IR35: HR guide
In this HR guide I discuss IR35 and, in particular, the changes which came into effect in April 2021.
What is IR35?
IR35 legislation is designed to tax disguised employment. This is where an individual receives payments from a client via a limited company and the relationship is such that had the person been paid directly they would be an employee of the client.
Contractors operating through a limited company generally pay lower income tax, do not have to pay national insurance contributions and can claim certain expenses.
The IR35 legislation clamps down on contractors operating through the guise of a limited company when in reality they are effectively employees.
What are the changes?
From April 2021 instead of individuals in the private sector assessing whether they come within IR35 businesses are now responsible for determining whether their contractors fall within IR35.
Since April 2017 firms in the public sector have been responsible for IR35 compliance but from April 2021 private firms are responsible too.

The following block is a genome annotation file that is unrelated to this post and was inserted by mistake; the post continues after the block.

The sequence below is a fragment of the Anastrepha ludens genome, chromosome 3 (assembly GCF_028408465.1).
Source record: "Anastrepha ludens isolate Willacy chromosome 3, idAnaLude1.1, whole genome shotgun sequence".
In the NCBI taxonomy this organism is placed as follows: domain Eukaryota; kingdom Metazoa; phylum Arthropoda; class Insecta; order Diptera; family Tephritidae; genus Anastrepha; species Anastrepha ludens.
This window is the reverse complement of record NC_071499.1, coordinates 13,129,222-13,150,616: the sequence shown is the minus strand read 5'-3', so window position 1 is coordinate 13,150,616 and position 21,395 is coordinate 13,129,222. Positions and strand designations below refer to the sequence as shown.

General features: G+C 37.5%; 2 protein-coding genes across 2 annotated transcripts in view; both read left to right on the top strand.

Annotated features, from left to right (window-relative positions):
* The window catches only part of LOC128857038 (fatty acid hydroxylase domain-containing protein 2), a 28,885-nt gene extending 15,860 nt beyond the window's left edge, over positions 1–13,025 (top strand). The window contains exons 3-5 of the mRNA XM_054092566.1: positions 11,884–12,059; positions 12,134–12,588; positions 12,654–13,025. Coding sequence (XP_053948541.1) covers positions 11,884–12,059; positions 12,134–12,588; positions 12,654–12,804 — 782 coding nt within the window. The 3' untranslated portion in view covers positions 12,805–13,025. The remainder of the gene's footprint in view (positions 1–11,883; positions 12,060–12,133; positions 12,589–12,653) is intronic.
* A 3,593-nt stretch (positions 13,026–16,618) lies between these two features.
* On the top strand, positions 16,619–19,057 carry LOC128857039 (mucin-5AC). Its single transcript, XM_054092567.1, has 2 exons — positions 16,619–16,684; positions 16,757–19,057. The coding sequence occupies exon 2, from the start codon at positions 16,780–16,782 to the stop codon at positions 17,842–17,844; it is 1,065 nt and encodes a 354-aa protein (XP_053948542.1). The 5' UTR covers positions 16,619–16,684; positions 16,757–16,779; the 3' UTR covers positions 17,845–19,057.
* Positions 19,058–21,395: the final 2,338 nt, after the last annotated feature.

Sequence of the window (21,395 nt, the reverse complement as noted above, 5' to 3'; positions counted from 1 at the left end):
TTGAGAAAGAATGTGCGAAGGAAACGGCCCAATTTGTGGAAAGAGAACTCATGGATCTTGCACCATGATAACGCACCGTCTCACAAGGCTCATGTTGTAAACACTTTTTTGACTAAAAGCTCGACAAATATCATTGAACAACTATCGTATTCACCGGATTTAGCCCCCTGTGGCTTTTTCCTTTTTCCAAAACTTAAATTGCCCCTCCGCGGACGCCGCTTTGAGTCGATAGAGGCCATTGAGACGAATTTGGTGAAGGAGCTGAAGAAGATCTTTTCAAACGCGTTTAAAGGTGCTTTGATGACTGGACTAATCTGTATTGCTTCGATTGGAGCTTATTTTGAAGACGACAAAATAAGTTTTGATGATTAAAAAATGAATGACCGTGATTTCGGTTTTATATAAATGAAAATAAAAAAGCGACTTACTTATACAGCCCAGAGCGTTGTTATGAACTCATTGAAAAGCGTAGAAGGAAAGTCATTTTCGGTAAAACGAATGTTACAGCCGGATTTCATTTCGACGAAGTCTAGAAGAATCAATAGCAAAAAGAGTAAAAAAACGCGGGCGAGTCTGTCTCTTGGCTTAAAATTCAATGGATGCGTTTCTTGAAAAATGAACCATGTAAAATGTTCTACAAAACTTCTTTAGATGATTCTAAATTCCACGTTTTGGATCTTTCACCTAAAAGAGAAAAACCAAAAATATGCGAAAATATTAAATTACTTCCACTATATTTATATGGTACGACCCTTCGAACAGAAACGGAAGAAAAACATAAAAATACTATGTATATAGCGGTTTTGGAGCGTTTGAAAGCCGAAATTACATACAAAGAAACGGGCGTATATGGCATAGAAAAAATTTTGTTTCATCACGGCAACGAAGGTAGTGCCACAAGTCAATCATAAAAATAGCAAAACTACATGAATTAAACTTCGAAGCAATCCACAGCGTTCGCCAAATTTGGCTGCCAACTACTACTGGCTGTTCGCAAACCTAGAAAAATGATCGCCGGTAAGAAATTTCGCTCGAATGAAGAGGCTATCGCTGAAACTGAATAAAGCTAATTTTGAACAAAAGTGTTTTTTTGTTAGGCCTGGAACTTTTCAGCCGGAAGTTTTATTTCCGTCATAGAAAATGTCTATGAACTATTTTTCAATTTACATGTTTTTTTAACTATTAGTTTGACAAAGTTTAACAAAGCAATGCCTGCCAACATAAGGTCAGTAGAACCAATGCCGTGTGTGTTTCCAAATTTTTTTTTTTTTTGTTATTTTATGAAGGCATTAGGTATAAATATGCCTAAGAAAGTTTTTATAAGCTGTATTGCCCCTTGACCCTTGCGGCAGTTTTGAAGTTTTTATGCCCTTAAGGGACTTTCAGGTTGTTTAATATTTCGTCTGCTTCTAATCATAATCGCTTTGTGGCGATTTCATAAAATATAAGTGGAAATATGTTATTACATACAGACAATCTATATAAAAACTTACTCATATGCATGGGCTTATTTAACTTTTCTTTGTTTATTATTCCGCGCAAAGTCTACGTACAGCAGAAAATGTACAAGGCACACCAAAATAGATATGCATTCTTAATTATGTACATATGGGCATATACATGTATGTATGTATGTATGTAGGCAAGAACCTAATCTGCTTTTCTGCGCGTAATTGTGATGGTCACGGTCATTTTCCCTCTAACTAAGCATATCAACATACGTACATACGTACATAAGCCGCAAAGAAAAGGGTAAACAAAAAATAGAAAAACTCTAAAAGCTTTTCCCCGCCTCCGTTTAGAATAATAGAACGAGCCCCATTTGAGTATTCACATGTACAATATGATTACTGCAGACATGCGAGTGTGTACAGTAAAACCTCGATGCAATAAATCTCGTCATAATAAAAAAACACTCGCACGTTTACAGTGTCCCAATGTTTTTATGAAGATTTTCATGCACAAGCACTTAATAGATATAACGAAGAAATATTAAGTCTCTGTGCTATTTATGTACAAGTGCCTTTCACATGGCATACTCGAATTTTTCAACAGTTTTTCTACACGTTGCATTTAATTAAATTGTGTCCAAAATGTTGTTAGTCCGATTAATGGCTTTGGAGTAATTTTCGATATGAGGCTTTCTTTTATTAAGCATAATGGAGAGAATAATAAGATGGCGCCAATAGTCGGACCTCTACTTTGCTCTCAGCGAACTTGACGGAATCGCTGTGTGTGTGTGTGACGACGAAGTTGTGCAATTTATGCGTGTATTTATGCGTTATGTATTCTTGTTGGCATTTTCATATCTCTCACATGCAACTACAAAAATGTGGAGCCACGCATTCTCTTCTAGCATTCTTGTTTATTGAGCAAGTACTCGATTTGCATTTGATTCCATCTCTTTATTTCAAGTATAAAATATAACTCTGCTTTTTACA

Firms that meet at least two of the following criteria will not be affected by the changes:
- Turnover is no more than £10.2 million per year
- The balance sheet total is no more than £5.1 million
- No more than 50 employees.
In its guidance HMRC lists a number of factors to be taken into account but stresses that there could be other factors too and it is important to look at the overall picture.
The factors mentioned by HMRC include:
- Personal service
- Financial risk
- Basis of payment
- Mutuality of obligation
- Holiday pay, sick pay and pension rights
- Part and parcel of the organisation
- Rights to terminate the contract
- Opportunity to profit from sound management
- Personal factors
- Length of engagement
- The intention of the parties
There is also an online tool to assist with determining whether HMRC will treat a contractor as an employee or self-employed for tax purposes.
With many contractors not being able to work through their limited companies there is likely to be an increase in the use of umbrella companies.
A common set up is that the contractor will be employed by the umbrella company and the umbrella company will pay their earnings through payroll. The contractor should have the right to statutory benefits such as statutory holiday pay, statutory sick pay and maternity/paternity pay while at the same time having the flexibility of being able to work for various end clients.
This guide is intended for guidance only and should not be relied upon for specific advice.
Do check mattgingell.com regularly for updated information.